With more disappointing economic news out of Japan and Germany, the United States continues to look like an island of prosperity in an ocean of slow global growth.
Expectations are high as the US economy kicks into gear and the Federal Reserve starts to make plans for liftoff. Meanwhile, falling oil prices present a potential speed bump on the runway.
A shrinking deficit over the last four years has very likely restricted the supply of US debt, affecting interest rates in a way that many failed to predict. The war against ISIS potentially changes this situation.
Markets rallied yesterday after the release of “dovish” Fed minutes, however weak data out of Germany this morning appears to have quelled the momentum.
While the labor market is certainly improving, inflation expectations are still depressed thanks to a rallying dollar and stagnant wage growth. Meanwhile, emerging markets continue to borrow at record low interest rates as Europeans hoard savings.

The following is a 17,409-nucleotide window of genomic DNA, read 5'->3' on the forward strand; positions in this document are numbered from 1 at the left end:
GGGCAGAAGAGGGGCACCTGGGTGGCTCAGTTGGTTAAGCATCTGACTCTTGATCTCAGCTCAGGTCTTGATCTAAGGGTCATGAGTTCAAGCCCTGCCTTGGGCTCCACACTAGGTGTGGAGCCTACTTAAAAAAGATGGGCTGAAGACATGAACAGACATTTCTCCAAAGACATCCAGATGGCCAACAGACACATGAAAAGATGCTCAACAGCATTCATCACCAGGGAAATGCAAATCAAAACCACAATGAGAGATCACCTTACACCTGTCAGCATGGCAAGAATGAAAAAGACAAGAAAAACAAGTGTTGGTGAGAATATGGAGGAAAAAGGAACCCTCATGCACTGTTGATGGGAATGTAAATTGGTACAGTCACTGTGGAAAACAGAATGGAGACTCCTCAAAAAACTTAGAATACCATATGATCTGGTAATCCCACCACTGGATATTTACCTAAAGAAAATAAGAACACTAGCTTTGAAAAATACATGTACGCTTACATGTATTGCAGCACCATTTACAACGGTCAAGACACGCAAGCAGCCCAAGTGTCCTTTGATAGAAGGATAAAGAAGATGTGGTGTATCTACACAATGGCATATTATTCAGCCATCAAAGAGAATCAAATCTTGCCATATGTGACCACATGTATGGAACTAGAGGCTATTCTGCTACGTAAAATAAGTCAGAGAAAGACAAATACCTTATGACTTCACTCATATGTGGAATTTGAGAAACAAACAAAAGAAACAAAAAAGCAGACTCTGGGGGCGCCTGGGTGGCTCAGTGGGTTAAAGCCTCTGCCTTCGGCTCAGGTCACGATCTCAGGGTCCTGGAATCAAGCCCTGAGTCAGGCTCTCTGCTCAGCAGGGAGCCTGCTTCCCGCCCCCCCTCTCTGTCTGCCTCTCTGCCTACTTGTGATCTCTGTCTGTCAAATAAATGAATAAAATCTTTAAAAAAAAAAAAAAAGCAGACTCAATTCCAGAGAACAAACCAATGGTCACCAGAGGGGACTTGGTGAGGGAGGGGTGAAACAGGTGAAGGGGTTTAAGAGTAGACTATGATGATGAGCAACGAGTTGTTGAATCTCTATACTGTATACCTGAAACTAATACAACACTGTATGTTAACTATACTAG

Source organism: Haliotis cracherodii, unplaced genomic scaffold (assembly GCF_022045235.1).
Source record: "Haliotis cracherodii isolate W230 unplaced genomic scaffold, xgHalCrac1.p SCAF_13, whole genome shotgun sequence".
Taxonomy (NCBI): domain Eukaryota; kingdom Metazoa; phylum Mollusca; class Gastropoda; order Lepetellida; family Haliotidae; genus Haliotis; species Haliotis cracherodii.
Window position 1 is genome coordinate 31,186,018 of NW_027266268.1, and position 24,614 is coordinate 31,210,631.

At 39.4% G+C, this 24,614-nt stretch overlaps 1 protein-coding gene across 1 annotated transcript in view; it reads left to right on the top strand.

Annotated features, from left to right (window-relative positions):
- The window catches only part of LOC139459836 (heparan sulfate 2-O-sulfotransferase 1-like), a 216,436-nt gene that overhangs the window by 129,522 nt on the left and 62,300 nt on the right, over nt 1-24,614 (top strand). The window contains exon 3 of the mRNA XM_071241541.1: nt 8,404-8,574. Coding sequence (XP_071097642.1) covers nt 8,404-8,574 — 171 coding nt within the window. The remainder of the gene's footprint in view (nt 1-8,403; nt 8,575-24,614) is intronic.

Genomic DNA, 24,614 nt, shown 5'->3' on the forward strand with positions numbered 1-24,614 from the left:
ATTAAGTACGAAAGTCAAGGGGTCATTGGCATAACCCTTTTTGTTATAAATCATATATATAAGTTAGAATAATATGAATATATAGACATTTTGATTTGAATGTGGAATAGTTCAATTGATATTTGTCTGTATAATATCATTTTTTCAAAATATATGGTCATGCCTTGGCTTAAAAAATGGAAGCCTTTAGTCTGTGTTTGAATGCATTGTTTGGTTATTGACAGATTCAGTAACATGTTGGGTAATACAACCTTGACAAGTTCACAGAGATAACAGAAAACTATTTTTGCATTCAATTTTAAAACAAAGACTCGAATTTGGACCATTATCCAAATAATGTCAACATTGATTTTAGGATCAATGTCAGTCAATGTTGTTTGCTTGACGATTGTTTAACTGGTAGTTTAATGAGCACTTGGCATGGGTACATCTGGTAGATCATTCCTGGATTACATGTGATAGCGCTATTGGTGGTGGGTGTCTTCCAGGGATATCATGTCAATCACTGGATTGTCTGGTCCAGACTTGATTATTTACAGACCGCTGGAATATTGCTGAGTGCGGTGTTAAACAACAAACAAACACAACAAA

As the Chinese government continues to “rebalance” their economy towards domestic consumption and investors demonstrate nervousness over a credit bubble, emerging Asian equities appear to offer attractive valuations.
Diverging growth and monetary policy dynamics lowers the likelihood of overheating and could carry the current global expansion into becoming one of the largest on record.
Economic recovery remains slower in Europe than in the U.S., causing renewed discussion around the European Central Bank’s options to try and jumpstart the Eurozone economy.
As the Eurozone’s economic recovery stutters to a halt, investors are turning to the United States for growth.
Just in time to follow up on yesterday’s post regarding economic participation and the structural/cyclical debate in macroeconomics, a new report from the White House says about 33% of the decline in the labor-force participation rate is due to structural factors — “the factors beyond aging and cyclicality.” The Washington Post has two theories to […]